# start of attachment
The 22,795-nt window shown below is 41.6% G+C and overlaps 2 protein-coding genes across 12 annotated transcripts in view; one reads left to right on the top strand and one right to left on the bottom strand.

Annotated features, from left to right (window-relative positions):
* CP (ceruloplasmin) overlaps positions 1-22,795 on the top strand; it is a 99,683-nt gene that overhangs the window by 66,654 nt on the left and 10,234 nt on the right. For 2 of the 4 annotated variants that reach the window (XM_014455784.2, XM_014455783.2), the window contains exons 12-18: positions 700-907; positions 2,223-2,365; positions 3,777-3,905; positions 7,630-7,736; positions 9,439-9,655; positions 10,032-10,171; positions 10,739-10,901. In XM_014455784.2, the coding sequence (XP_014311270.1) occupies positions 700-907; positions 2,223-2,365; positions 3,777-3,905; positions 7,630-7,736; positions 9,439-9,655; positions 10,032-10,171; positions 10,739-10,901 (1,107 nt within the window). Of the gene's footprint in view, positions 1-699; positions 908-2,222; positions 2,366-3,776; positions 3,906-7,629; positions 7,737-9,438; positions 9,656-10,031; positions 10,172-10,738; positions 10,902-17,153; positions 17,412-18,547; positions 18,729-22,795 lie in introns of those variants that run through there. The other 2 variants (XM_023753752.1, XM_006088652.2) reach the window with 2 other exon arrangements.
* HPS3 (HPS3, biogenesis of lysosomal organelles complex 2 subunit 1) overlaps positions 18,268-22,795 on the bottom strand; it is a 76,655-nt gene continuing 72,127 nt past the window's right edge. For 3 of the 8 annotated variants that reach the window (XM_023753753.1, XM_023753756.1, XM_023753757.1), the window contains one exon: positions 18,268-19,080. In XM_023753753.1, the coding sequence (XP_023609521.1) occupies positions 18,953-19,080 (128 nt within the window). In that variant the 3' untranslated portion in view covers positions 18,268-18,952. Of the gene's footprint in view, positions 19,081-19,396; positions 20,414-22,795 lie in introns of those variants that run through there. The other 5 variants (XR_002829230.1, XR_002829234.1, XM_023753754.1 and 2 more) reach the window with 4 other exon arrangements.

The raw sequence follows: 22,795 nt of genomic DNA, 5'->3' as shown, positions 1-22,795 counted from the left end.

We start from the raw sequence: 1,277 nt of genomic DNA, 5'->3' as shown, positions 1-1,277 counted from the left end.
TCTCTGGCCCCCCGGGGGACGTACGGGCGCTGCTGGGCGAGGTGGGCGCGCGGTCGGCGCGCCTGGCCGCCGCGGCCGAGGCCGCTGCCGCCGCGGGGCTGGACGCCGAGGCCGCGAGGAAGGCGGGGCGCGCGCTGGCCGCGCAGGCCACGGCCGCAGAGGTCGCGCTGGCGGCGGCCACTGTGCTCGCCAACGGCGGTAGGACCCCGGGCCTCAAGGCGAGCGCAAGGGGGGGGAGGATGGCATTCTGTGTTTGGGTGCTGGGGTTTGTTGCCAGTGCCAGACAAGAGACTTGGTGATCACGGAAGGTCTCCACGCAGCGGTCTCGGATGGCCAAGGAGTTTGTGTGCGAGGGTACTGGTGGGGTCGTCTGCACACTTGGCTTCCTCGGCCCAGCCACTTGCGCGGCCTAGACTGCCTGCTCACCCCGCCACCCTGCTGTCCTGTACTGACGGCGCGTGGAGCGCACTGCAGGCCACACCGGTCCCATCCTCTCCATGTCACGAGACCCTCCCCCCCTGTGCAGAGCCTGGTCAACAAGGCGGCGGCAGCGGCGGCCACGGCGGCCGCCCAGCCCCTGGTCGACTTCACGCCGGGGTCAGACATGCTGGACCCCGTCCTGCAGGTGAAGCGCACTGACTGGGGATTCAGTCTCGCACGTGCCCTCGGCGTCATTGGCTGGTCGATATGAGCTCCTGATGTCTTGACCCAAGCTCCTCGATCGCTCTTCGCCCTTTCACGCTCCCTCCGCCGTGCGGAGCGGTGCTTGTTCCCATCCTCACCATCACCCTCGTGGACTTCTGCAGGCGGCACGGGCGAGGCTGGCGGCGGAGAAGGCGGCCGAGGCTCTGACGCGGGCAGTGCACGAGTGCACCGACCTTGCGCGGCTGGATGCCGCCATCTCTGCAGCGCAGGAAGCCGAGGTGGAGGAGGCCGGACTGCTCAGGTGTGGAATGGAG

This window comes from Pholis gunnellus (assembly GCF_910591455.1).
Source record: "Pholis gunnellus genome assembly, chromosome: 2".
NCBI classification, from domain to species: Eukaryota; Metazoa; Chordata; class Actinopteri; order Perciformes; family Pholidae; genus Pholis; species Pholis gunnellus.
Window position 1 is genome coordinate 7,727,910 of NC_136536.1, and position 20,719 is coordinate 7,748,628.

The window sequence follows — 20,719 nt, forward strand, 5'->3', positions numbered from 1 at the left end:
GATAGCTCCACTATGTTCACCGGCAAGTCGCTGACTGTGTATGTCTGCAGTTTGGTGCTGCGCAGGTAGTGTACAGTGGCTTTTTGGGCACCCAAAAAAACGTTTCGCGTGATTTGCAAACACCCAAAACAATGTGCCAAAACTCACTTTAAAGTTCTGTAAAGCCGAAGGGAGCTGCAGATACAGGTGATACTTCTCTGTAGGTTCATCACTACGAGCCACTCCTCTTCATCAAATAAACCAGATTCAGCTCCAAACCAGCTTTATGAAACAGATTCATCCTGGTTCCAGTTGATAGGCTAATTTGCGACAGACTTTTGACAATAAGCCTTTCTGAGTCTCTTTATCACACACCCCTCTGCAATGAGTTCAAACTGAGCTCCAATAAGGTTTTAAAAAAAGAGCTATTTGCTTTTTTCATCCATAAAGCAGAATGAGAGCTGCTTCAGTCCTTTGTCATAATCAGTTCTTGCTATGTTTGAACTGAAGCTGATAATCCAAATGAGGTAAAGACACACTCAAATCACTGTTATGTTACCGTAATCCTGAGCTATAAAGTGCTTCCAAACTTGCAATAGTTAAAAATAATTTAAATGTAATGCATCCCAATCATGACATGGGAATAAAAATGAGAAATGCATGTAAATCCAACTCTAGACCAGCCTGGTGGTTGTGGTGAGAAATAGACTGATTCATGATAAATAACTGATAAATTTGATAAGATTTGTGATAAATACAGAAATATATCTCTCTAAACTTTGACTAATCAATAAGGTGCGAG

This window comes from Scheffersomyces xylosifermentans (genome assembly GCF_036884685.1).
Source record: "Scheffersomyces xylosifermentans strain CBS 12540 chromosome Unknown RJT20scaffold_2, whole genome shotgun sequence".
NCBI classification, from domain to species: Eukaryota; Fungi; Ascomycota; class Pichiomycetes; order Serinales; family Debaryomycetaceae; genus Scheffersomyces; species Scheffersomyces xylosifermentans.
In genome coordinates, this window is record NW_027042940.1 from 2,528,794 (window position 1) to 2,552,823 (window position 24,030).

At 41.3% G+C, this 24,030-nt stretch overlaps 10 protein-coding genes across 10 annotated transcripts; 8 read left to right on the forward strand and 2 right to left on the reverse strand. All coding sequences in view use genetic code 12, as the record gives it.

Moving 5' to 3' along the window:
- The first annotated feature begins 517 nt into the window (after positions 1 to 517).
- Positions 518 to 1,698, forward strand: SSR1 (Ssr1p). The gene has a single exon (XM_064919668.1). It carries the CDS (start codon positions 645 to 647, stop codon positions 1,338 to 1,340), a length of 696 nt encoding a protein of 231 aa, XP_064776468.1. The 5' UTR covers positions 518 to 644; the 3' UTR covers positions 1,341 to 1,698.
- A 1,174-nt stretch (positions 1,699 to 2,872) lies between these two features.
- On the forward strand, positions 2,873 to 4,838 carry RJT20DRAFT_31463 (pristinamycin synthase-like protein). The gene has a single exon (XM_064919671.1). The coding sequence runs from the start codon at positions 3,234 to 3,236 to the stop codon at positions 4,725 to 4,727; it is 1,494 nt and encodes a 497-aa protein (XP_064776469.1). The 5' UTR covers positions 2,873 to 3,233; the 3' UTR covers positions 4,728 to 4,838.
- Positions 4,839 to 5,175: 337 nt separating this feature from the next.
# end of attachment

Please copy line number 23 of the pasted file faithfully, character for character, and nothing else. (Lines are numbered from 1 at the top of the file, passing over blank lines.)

- On the forward strand, positions 2,873 to 4,838 carry RJT20DRAFT_31463 (pristinamycin synthase-like protein). The gene has a single exon (XM_064919671.1). The coding sequence runs from the start codon at positions 3,234 to 3,236 to the stop codon at positions 4,725 to 4,727; it is 1,494 nt and encodes a 497-aa protein (XP_064776469.1). The 5' UTR covers positions 2,873 to 3,233; the 3' UTR covers positions 4,728 to 4,838.